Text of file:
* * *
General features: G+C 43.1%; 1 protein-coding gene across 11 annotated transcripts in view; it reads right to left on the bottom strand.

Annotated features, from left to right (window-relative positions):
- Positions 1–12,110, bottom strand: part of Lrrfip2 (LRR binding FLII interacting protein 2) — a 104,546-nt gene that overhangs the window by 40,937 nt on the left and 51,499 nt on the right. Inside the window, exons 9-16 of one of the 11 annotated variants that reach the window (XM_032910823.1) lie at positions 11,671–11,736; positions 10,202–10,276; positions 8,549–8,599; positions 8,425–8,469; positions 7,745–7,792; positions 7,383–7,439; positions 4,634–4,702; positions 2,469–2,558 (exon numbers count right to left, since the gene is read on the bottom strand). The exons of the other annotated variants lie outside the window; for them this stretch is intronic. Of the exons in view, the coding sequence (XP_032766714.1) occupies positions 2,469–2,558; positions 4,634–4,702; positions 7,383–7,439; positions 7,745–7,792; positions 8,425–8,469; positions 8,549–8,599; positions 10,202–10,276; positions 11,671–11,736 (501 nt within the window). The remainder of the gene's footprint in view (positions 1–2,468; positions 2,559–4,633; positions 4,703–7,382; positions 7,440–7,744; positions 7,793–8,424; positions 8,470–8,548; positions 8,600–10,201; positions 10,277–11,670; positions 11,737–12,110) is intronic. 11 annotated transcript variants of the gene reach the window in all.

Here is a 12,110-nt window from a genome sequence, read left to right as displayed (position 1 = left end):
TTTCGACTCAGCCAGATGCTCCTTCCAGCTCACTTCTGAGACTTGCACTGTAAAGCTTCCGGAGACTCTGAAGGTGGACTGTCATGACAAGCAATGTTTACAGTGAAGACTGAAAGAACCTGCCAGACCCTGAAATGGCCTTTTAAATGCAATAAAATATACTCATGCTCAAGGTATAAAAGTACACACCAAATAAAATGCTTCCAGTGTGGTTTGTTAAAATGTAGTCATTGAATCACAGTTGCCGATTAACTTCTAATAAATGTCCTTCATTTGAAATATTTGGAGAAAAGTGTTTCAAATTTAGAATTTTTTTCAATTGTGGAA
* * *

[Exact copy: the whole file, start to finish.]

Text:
General features: G+C 43.1%; 1 protein-coding gene across 11 annotated transcripts in view; it reads right to left on the bottom strand.

Annotated features, from left to right (window-relative positions):
- Positions 1–12,110, bottom strand: part of Lrrfip2 (LRR binding FLII interacting protein 2) — a 104,546-nt gene that overhangs the window by 40,937 nt on the left and 51,499 nt on the right. Inside the window, exons 9-16 of one of the 11 annotated variants that reach the window (XM_032910823.1) lie at positions 11,671–11,736; positions 10,202–10,276; positions 8,549–8,599; positions 8,425–8,469; positions 7,745–7,792; positions 7,383–7,439; positions 4,634–4,702; positions 2,469–2,558 (exon numbers count right to left, since the gene is read on the bottom strand). The exons of the other annotated variants lie outside the window; for them this stretch is intronic. Of the exons in view, the coding sequence (XP_032766714.1) occupies positions 2,469–2,558; positions 4,634–4,702; positions 7,383–7,439; positions 7,745–7,792; positions 8,425–8,469; positions 8,549–8,599; positions 10,202–10,276; positions 11,671–11,736 (501 nt within the window). The remainder of the gene's footprint in view (positions 1–2,468; positions 2,559–4,633; positions 4,703–7,382; positions 7,440–7,744; positions 7,793–8,424; positions 8,470–8,548; positions 8,600–10,201; positions 10,277–11,670; positions 11,737–12,110) is intronic. 11 annotated transcript variants of the gene reach the window in all.

Here is a 12,110-nt window from a genome sequence, read left to right as displayed (position 1 = left end):
TTTCGACTCAGCCAGATGCTCCTTCCAGCTCACTTCTGAGACTTGCACTGTAAAGCTTCCGGAGACTCTGAAGGTGGACTGTCATGACAAGCAATGTTTACAGTGAAGACTGAAAGAACCTGCCAGACCCTGAAATGGCCTTTTAAATGCAATAAAATATACTCATGCTCAAGGTATAAAAGTACACACCAAATAAAATGCTTCCAGTGTGGTTTGTTAAAATGTAGTCATTGAATCACAGTTGCCGATTAACTTCTAATAAATGTCCTTCATTTGAAATATTTGGAGAAAAGTGTTTCAAATTTAGAATTTTTTTCAATTGTGGAA